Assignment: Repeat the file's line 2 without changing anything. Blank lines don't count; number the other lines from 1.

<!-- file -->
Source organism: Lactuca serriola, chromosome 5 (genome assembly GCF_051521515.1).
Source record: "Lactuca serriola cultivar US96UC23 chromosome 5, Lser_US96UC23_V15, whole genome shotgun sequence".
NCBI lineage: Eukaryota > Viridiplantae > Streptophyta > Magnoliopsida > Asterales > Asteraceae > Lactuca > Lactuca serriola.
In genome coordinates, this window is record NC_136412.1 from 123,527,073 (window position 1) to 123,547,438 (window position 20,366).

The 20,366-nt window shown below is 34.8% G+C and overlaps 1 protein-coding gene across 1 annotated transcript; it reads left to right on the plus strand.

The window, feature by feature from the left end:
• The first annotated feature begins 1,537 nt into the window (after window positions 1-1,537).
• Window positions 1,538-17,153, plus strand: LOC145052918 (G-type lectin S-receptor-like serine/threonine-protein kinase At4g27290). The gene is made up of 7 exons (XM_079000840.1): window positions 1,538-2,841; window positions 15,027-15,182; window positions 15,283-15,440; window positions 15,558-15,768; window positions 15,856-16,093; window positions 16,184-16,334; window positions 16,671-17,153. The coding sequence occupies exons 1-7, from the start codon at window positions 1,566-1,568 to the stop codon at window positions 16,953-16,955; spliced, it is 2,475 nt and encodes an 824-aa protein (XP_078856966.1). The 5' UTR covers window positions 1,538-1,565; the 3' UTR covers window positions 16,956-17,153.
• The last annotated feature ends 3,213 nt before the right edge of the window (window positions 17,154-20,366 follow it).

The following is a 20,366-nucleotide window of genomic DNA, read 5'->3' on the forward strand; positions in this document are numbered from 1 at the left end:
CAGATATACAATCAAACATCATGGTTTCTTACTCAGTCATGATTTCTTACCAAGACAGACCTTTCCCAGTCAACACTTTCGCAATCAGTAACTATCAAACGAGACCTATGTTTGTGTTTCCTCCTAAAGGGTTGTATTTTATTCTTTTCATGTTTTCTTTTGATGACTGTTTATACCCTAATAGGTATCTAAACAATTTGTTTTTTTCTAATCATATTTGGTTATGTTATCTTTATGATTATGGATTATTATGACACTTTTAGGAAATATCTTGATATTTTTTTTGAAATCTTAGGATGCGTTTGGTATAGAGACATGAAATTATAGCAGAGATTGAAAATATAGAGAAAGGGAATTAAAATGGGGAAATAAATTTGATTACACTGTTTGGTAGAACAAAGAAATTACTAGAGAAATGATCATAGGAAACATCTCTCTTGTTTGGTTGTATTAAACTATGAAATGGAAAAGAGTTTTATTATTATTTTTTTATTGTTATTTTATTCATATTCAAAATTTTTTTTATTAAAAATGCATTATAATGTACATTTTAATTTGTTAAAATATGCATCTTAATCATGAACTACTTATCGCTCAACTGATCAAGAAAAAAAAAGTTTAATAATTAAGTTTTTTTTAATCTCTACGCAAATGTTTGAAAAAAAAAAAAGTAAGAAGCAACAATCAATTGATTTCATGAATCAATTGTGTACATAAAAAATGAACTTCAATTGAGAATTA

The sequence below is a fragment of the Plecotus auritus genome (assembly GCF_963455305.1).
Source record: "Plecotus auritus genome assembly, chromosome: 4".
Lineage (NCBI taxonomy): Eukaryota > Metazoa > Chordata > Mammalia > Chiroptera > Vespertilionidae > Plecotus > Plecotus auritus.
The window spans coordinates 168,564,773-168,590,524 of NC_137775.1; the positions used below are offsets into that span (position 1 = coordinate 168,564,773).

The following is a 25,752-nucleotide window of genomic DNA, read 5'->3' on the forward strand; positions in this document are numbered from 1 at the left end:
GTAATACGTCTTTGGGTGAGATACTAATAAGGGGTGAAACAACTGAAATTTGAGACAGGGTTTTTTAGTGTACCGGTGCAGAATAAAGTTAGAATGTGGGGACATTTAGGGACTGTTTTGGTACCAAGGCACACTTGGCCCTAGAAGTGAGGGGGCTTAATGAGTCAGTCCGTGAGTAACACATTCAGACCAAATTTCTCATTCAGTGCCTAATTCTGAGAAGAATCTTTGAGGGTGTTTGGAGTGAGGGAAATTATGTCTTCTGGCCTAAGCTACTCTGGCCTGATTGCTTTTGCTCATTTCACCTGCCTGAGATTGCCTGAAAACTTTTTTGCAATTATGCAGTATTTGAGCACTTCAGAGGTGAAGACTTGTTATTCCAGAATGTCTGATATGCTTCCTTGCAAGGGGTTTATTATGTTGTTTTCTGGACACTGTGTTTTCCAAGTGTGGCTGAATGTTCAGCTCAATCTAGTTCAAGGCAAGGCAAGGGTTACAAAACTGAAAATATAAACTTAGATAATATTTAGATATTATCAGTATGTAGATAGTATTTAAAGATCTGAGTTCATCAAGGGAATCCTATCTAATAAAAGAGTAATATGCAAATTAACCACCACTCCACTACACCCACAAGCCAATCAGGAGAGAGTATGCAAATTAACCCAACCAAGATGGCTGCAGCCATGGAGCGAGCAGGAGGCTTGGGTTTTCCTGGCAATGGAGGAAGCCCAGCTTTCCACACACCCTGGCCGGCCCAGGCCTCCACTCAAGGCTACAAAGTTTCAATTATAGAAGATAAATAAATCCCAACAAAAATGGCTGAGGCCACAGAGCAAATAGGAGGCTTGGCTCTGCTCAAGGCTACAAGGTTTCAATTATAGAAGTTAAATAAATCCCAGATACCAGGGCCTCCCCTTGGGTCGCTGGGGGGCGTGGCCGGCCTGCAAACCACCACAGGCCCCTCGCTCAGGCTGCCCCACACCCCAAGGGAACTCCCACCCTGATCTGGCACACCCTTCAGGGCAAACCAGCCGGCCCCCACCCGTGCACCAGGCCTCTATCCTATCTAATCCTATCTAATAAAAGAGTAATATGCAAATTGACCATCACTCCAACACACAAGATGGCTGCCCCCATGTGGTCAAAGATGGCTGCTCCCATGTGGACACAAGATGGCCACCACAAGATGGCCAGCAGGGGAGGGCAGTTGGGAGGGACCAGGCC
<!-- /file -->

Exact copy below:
Source record: "Lactuca serriola cultivar US96UC23 chromosome 5, Lser_US96UC23_V15, whole genome shotgun sequence".